A number of advisers have expressed concern that they may be held liable for unsatisfactory investment returns.
This is understandable, given the wide interpretation that can be attached to the “due care and diligence” sabre which is so often applied in slashing fashion in findings against them.
The recently published Lombard case provides some guidance in this regard.
The complainant agreed to have investments with Sanlam, MCubed and Investec transferred to a 5-year endowment policy with insurers African Harvest/Scottish Life in the amount of €132 545. The underlying investment consisted of two “Unregulated Collective Investment Schemes” (UCIS) in the UK, Brandeaux and Glanmore. This amount consisted of complainant’s entire life savings. The Respondent is alleged to have assured complainant that investing in property in the United Kingdom is tantamount to “having cash in the bank”.
This was done, despite the fact that the risk analysis clearly indicated that the client was risk averse.
Brandeaux operated as a dual asset fund which was domiciled offshore and structured as an UCIS, with its assets allocated between student accommodation and ground rent properties. Brandeaux’s objectives, as noted in its fact sheet, were to provide long term positive returns and capital appreciation.
The Glanmore Property Fund, (Glanmore), also a UCIS, invested in commercial property. Glanmore had a significant level of borrowing with a view to enhance investors’ returns. The truth, which is always down-played about gearing, is that it tends to magnify investors’ losses, in the event asset values decline and continue to do so for an extended period.
Now why does that sound familiar?
The investment commenced on 16 July 2007. The complainant regularly received detailed statements which unfortunately showed that the investment value depreciated substantially over time. At the time of lodging the complaint in July 2013, the value was less than 50% of the initial investment. By 27 February 2015, the value of the investment had diminished by 84.2% of the initial capital.
Charges, which the complainant stated were not disclosed, included a portfolio administration fee, initial service fee, annual management fee and an annual advice fee.
The Complainant’s case against respondent is that the latter gave him advice that was inappropriate, given respondent’s knowledge of his personal circumstances. His mandate to respondent was to minimize risk whilst striving for capital growth and a high after tax return.
Of particular interest for purposes of this article is the Respondent’s view that a FSP is not responsible for investment performance, which, in his view, is the basis of the complaint. He blamed the economic downturn and lower property valuations in the UK as the reason for the failure of the client’s investment.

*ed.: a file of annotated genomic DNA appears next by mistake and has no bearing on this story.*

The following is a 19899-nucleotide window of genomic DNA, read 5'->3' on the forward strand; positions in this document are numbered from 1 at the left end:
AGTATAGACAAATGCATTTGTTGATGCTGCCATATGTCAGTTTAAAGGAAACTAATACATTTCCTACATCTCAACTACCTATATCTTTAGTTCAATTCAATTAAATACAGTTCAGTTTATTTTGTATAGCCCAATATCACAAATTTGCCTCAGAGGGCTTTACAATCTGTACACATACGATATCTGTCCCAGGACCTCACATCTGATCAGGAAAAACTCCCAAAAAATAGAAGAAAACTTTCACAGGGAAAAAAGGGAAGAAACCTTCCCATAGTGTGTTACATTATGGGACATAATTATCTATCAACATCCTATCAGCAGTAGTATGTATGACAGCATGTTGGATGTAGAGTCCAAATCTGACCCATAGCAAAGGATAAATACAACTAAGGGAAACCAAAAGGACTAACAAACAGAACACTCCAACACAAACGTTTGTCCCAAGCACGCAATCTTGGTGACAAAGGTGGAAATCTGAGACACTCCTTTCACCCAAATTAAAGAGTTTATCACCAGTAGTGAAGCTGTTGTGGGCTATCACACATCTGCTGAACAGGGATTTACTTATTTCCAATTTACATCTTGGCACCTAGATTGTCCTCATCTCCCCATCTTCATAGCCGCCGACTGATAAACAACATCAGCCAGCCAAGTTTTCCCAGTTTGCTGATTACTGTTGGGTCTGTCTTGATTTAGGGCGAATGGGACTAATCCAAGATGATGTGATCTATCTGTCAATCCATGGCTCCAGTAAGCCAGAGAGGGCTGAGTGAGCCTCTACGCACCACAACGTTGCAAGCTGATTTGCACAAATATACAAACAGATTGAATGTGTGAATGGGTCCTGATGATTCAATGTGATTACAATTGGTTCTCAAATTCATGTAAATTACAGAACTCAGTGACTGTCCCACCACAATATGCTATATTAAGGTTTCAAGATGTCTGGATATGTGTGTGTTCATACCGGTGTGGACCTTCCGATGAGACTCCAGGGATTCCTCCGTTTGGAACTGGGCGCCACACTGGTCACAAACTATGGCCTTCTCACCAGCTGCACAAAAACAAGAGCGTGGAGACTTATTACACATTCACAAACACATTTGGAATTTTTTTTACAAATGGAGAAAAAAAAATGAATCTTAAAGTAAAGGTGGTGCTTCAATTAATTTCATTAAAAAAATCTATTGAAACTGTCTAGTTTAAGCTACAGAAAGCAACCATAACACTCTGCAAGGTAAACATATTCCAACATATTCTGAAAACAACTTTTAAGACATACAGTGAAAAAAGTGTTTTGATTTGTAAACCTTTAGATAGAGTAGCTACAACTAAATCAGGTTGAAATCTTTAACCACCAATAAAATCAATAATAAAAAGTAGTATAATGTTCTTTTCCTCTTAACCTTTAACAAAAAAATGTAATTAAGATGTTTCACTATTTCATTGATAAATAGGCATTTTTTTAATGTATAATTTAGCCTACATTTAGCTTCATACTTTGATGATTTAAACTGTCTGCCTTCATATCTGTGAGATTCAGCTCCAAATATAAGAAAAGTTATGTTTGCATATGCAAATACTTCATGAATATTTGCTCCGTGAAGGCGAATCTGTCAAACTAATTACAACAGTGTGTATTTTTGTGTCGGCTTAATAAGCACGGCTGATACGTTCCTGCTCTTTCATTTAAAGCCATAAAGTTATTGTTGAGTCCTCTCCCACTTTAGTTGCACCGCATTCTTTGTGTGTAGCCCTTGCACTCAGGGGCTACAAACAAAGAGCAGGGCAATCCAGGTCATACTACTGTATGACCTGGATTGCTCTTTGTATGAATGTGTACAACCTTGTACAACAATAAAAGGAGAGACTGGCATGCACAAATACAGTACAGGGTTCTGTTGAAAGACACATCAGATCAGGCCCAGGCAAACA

Record of advice and risk profile assessment
According to the Ombud, these two documents are central to this inquiry.
The record of advice is a four paged document. Upon perusal, it immediately becomes clear that the document lacked vital information such as, complainant’s assets and liabilities, income and expenditure and other relevant personal information that would have enabled respondent to better appreciate complainant’s capacity and tolerance for risk.
Notwithstanding the information gathered by means of this risk profiling assessment, respondent still went and invested complainant’s retirement savings in an investment he knew nothing about, while persuading complainant that the investments were in fact low risk.
Concerning the demise of the two funds, the Ombud states:
I accept that respondent could not have foreseen that the funds were going to fail or be closed down by the UK FCA. However, it was sufficient that respondent had not perused even publicly available information regarding the unregulated nature of the funds, the levels of gearing, and the implications for complainant. On the question of lack of regulatory oversight, respondent up to this point has still not provided a single piece of information that shows he satisfied himself on any other governance arrangements that he took into account, which were aimed at protecting investors against director misconduct, blatant violations of the law and possibly, fraud. He further does not provide any evidence that he advised complainant about the implications of lack of regulatory oversight.
The Ombud then points to the matter of ACS Financial Management CC and another v PS Coetzee in which the Appeal Board pointed out the following:
“The question is whether the advice was bad and negligently given, and whether the collapse of the scheme and any concomitant financial loss were causatively connected to that negligence……..An issue of material importance is whether Bluezone’s collapse was caused by supervening fraud after the respondent invested, as alleged by the appellant’s attorney, or whether the collapse was due to a reasonably foreseeable weakness in the scheme which should have dissuaded Ms Snyman from recommending the investment.”
Not surprisingly, the Ombud found that “…the respondent failed to render financial service honestly, fairly with due skill, care and diligence and in the interest of client and integrity of the financial services industry, thereby contravening Section 2 of Part II of the General Code of Conduct.”